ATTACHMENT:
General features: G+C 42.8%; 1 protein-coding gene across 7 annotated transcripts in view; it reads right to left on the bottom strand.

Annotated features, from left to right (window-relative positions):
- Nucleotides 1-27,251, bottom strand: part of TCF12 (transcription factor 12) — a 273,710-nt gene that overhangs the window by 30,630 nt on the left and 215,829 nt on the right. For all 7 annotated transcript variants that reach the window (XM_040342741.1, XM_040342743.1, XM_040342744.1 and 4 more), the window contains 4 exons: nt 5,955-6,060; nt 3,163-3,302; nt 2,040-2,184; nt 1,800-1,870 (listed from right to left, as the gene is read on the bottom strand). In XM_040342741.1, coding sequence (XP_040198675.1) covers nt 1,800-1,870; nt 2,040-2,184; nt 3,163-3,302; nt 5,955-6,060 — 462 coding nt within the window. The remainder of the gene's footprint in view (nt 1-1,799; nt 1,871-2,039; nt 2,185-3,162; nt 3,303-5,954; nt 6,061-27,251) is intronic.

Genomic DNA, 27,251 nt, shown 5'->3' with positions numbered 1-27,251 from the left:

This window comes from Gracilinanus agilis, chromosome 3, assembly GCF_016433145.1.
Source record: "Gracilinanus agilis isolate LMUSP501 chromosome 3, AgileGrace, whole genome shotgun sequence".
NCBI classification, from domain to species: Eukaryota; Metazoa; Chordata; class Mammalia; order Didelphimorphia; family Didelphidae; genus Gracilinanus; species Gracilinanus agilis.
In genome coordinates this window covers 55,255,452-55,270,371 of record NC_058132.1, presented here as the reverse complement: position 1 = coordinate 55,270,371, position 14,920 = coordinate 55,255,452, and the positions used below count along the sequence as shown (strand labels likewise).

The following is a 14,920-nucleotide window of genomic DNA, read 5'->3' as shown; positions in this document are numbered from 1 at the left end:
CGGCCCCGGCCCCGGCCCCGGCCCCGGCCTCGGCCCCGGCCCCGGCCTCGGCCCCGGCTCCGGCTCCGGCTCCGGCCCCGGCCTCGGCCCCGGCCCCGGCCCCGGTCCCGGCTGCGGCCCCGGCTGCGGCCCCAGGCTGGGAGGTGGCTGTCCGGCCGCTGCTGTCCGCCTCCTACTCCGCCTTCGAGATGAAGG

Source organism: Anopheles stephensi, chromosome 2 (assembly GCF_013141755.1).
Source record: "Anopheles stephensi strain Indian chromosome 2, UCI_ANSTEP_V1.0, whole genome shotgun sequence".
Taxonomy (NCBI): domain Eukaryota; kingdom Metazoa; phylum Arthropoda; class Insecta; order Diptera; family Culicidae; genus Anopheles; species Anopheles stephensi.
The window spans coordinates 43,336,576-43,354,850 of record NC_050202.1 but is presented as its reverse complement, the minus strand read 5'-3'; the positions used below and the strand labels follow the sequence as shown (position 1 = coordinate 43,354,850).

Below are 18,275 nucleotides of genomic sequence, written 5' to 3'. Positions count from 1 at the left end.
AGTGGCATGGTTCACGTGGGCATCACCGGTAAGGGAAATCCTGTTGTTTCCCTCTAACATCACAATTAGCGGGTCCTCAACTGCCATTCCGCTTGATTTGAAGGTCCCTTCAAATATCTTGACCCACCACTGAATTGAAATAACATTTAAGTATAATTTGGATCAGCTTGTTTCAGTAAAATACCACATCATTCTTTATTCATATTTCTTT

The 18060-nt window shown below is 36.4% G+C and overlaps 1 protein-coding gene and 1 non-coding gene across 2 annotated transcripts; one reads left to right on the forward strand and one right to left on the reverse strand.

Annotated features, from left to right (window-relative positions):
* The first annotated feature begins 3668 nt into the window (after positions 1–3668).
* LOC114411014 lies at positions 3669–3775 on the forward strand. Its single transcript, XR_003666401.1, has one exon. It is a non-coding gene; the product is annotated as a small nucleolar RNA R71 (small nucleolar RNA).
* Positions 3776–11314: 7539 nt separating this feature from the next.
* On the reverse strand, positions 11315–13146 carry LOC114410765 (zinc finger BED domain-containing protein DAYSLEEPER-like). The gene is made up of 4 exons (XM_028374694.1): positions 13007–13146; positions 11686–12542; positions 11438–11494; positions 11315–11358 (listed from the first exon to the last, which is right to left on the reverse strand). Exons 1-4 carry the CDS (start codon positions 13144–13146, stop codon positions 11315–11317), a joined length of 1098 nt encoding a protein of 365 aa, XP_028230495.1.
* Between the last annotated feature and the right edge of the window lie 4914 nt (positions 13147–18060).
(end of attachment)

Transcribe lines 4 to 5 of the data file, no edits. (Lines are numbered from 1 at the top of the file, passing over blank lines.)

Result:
Genomic DNA, 27,251 nt, shown 5'->3' with positions numbered 1-27,251 from the left:

This window comes from Gracilinanus agilis, chromosome 3, assembly GCF_016433145.1.